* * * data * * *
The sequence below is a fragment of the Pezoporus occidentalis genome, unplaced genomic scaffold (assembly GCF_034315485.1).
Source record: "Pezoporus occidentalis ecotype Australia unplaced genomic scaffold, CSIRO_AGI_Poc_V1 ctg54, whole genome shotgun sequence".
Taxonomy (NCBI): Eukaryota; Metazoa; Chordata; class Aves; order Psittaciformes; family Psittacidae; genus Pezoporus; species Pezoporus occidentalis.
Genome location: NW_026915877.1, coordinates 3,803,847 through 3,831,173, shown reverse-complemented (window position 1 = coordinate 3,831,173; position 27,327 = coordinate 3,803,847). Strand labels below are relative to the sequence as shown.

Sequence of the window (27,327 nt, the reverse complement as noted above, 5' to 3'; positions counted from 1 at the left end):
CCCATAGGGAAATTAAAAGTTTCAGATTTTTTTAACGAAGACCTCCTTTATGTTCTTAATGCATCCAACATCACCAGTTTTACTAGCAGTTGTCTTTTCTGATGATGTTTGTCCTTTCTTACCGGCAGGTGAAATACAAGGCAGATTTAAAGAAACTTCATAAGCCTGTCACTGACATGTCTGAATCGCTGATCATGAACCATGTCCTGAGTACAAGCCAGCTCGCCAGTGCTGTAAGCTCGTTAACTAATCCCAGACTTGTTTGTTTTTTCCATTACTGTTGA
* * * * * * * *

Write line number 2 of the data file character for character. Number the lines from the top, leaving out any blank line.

Source record: "Pezoporus occidentalis ecotype Australia unplaced genomic scaffold, CSIRO_AGI_Poc_V1 ctg54, whole genome shotgun sequence".